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Mazda MX-5 review – Japan’s iconic roadster is better than ever - MPG and running costs

The Mazda MX-5 is better than ever, a distillation of the sports car that has matured into a brilliant little roadster

Evo rating
Price
from £18,995
  • Sparkling new 2-litre engine, fab transmission and so much fun at road speeds
  • Chassis’ limitations aren’t hard to find, tight cabin

Mazda’s focus on reducing weight hasn’t just affected the performance and handling – it’s improved fuel efficiency too.

Naturally, some of that is down to the introduction of a 1.5-litre engine – the smallest yet in an MX-5, and itself a result of the lightweight body giving less mass for a smaller engine to push along. The upshot is combined economy of 47.1mpg and CO2 of 139g/km – the latter resulting in a first-year VED payment of £200 and £140 a year thereafter.

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A year or two ago evo had the opportunity to spend 800 miles behind the wheel of a 1.5, touring the ring of Iceland. While hills and more twisting sections sapped away at the car's frugality, the car's touring economy still proved very impressive. Even driven at higher pace we often saw 45mpg between stops, and our average over some sections of road was as high as 54mpg. Be in no doubt, the MX-5 is not a gas-guzzler.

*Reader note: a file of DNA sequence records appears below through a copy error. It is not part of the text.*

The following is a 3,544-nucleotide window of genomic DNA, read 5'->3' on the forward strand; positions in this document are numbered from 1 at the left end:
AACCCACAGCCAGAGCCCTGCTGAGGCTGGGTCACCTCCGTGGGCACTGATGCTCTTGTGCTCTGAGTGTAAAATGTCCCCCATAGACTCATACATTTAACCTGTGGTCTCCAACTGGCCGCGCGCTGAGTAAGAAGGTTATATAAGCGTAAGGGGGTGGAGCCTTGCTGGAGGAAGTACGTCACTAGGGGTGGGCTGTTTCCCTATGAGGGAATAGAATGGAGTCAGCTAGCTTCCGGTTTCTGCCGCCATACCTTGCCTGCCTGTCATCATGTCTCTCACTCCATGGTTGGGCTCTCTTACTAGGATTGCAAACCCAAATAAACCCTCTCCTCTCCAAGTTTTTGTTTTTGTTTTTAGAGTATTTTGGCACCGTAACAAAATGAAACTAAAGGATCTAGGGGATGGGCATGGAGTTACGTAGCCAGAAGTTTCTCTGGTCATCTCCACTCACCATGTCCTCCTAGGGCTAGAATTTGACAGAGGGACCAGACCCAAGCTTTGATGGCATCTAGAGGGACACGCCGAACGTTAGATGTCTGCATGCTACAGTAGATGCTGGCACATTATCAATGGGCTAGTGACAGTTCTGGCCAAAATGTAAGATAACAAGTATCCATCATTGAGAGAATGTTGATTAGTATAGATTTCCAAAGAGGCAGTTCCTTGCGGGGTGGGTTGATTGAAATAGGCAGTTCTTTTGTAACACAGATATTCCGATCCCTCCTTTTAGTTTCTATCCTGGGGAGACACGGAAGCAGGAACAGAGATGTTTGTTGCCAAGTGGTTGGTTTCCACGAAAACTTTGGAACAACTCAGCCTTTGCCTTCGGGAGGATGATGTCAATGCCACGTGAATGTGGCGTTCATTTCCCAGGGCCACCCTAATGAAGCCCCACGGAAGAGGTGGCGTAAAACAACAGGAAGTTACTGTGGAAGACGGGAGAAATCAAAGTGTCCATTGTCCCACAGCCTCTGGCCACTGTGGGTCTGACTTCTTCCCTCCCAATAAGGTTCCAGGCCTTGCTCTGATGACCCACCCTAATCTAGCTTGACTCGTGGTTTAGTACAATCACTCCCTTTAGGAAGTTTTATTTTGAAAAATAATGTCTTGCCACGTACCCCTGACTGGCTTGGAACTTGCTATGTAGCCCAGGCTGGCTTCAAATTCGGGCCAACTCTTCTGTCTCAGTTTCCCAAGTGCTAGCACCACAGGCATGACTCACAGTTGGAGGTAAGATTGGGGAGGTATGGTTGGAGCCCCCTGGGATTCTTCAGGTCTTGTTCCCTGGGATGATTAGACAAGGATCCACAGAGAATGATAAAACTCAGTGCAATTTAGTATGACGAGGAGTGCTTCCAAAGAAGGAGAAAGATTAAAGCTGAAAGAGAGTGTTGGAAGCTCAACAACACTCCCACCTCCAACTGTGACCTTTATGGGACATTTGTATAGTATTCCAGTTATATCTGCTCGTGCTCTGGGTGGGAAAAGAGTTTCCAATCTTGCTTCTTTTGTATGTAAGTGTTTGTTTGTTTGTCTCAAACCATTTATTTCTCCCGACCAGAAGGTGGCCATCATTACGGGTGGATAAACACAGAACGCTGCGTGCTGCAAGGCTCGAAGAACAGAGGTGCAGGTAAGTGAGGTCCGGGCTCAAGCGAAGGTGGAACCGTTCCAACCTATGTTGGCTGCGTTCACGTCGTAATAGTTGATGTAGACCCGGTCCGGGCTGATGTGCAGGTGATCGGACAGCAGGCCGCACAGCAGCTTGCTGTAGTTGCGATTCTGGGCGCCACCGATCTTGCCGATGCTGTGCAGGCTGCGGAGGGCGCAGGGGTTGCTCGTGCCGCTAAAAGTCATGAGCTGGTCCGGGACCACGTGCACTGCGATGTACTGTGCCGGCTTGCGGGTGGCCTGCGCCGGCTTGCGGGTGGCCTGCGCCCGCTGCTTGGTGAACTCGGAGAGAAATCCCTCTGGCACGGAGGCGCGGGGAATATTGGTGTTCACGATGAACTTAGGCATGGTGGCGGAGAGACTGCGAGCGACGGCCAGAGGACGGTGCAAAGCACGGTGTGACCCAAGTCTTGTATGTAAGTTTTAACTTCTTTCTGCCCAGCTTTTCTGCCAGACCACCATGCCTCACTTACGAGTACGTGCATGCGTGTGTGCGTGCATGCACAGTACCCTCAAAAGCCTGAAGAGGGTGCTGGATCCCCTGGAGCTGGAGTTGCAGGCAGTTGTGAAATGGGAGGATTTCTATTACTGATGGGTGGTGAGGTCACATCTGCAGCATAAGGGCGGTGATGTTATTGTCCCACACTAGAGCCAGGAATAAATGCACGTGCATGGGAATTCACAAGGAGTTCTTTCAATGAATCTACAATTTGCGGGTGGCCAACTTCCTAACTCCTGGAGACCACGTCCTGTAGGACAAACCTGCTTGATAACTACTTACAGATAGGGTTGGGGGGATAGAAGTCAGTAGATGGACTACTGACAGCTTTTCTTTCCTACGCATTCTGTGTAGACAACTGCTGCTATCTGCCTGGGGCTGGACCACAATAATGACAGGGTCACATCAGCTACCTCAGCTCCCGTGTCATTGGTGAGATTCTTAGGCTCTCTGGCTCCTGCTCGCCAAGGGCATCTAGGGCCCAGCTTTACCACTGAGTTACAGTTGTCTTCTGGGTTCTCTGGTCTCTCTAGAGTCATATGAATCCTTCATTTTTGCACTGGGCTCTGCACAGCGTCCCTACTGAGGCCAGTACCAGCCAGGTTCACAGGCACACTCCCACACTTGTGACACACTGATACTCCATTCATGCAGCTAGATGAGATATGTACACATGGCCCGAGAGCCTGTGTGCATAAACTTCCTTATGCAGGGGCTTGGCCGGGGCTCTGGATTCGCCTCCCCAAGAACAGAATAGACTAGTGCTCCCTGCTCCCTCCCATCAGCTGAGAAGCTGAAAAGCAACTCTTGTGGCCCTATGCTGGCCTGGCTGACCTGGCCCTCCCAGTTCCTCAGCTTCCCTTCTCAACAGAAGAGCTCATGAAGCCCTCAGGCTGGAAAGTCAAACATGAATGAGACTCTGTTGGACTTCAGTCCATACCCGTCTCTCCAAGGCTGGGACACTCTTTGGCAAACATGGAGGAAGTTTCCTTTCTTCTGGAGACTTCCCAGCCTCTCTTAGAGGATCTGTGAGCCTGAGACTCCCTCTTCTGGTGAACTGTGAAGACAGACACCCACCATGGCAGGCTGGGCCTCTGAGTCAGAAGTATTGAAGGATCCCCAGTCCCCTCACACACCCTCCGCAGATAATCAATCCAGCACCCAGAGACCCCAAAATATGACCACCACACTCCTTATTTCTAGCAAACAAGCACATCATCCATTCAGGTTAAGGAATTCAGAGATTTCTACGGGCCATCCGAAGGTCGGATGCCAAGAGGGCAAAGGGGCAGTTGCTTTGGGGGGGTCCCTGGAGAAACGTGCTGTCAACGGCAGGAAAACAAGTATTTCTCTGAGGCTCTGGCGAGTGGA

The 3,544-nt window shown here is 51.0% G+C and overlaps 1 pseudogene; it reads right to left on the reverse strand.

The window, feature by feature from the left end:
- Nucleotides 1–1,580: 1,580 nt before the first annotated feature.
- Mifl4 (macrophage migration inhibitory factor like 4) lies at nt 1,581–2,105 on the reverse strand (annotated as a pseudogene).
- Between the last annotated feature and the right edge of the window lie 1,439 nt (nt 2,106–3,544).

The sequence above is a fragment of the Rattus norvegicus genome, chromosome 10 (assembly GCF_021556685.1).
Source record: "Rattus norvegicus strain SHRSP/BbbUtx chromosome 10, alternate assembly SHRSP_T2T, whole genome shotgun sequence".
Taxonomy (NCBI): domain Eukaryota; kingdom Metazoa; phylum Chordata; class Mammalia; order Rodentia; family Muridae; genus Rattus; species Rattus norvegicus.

The brawnier, heavier 2-litre model isn’t quite as frugal on paper, but opting for the speedier car won’t empty your wallet at an eye-watering rate either. Combined economy drops to only 40.9mpg, with a corresponding increase in CO2 to 161g/km (£500 for year one VED and £140 in subsequent years). However, as you don’t need to rev the 2-litre as much and you don’t use full throttle as often as in the 1.5, the gap in mpg is much smaller between the two cars in real life. Our recent long-term MX-5 RF regularly returned figures in the 40s.

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In theory, that low weight should have lasting benefits in other areas. Experience with our long-term RF suggests the MX-5 is unlikely to chew through tyres and brakes too quickly – a set of front pads and discs lasted us four trackdays and 13,000 miles of road driving, while the tyres still had life left in them by the end of our year with the car.

Other consumable items should be devoured at a similarly modest rate. Insurance should also be relatively low, though not as low as it could be if the little Mazda was equipped with some of the electronic safety systems that grant a full five-star Euro NCAP rating. The MX-5 instead gets four stars.

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